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Fracking Ban Bill Moves In Florida Senate, Stalls in House

Florida Capitol Building in Tallahassee

Florida Capitol Building in Tallahassee. Source: WikiMedia Commons

Despite early indications that a proposal to ban fracking in Florida would not advance in the current state legislative session, the bill passed its first senate committee Monday.

The bill, sponsored by Republican Senator Dana Young of Tampa, unanimously passed the Senate Environmental and Preservation Committee. It calls for an outright ban on fracking or “hydraulic fracturing” and other “fracking-like” techniques that involve breaking up underground rock formations by blasting them with high-pressure water, acid and other chemicals to extract oil and gas.

An identical bill stalled during last year’s state legislative session over concerns that there has been no Florida-specific study documenting the risks of fracking in the state’s unique limestone geology.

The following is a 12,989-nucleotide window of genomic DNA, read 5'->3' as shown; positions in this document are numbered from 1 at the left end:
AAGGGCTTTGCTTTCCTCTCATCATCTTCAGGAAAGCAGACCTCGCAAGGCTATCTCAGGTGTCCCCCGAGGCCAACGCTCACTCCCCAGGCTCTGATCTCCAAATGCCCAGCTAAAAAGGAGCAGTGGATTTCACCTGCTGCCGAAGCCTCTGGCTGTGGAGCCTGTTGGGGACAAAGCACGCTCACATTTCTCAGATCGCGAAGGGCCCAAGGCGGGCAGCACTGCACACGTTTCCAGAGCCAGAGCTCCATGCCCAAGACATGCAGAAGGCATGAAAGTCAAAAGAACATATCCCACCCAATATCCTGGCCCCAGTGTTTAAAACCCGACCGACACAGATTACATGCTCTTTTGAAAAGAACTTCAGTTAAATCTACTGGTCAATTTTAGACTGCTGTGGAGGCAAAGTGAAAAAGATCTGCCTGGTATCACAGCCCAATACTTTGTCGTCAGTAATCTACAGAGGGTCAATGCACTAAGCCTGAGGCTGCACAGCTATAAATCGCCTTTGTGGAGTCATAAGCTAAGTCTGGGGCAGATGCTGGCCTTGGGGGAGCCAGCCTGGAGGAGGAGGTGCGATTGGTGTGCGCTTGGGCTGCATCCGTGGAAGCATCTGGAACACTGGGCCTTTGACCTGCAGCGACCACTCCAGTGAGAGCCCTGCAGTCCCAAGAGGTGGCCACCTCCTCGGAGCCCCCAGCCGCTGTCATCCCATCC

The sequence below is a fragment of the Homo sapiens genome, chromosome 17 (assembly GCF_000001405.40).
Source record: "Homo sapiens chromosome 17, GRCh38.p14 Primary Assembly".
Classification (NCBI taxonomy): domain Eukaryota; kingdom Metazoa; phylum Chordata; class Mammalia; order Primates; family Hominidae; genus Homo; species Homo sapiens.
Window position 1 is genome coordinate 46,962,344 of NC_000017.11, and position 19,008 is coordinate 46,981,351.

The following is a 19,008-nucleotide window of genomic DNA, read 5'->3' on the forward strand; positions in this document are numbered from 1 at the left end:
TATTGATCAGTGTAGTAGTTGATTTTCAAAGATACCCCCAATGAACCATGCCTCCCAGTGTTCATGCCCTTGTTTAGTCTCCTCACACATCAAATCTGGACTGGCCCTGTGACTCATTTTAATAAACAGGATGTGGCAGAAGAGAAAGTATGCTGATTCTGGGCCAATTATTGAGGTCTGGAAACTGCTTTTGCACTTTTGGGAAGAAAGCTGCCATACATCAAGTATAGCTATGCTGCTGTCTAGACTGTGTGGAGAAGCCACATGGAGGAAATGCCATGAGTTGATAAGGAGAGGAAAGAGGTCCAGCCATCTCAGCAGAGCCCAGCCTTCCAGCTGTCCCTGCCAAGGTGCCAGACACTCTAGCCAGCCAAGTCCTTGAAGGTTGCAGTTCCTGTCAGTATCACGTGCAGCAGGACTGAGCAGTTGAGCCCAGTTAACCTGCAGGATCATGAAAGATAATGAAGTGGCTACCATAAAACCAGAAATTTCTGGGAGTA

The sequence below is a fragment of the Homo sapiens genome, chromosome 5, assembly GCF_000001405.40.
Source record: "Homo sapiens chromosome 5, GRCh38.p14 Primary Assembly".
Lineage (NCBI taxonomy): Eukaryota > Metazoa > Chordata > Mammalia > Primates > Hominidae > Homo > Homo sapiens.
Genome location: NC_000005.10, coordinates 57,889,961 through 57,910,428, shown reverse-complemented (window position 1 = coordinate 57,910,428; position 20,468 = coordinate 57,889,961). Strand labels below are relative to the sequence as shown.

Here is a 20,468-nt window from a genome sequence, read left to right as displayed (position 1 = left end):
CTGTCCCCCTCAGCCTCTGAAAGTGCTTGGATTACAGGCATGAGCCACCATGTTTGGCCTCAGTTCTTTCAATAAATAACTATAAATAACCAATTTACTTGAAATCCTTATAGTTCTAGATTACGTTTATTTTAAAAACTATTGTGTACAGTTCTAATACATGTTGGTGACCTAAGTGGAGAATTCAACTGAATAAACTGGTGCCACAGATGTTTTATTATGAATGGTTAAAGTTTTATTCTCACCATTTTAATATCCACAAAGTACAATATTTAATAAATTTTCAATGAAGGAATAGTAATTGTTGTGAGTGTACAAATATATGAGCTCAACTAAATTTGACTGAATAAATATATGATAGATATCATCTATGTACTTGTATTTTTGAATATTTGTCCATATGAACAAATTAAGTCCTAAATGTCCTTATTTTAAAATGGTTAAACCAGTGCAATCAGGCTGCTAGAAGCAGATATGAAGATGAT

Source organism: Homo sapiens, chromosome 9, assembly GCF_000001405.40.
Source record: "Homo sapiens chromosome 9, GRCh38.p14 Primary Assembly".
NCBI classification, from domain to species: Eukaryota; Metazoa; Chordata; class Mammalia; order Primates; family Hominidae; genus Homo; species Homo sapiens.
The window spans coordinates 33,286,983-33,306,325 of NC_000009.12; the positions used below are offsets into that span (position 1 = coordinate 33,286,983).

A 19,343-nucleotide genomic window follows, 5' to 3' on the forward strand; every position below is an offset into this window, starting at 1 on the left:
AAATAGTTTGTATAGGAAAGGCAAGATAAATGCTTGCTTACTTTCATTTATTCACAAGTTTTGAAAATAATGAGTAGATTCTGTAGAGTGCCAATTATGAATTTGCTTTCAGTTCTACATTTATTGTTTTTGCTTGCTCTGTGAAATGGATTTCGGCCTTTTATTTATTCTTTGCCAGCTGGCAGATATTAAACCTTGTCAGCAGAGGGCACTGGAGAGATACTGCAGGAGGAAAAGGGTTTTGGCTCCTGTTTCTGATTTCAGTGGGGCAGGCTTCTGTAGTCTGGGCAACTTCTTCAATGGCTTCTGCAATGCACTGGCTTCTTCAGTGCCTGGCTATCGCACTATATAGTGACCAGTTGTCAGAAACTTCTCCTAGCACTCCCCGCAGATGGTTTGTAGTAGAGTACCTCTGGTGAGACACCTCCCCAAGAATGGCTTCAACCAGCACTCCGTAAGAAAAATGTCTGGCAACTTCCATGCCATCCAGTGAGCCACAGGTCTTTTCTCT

Senior Environmental Policy Specialist with the Conservancy of Southwest Florida, Amber Crooks says the dangers of fracking are clear, and that they aren’t worth the risks to human health, the environment and to Florida’s economy.

“We need to take a look at the studies that are available and similar to what we have done for offshore drilling,” said Crooks.  “We as Floridians, need to determine what level of risk, given our economy, which is based on real estate and ecotourism that we’re willing to accept in Florida.”

Crooks pointed to the 90 municipalities that have already passed an ordinance or resolution on fracking.

Monday’s senate committee vote on the bill comes less than a week after hundreds of Floridians converged on Tallahassee to rally support for the bill.

Its House companion, sponsored by Republican Rep. Kathleen Peters, has yet to be voted on by any House committee.


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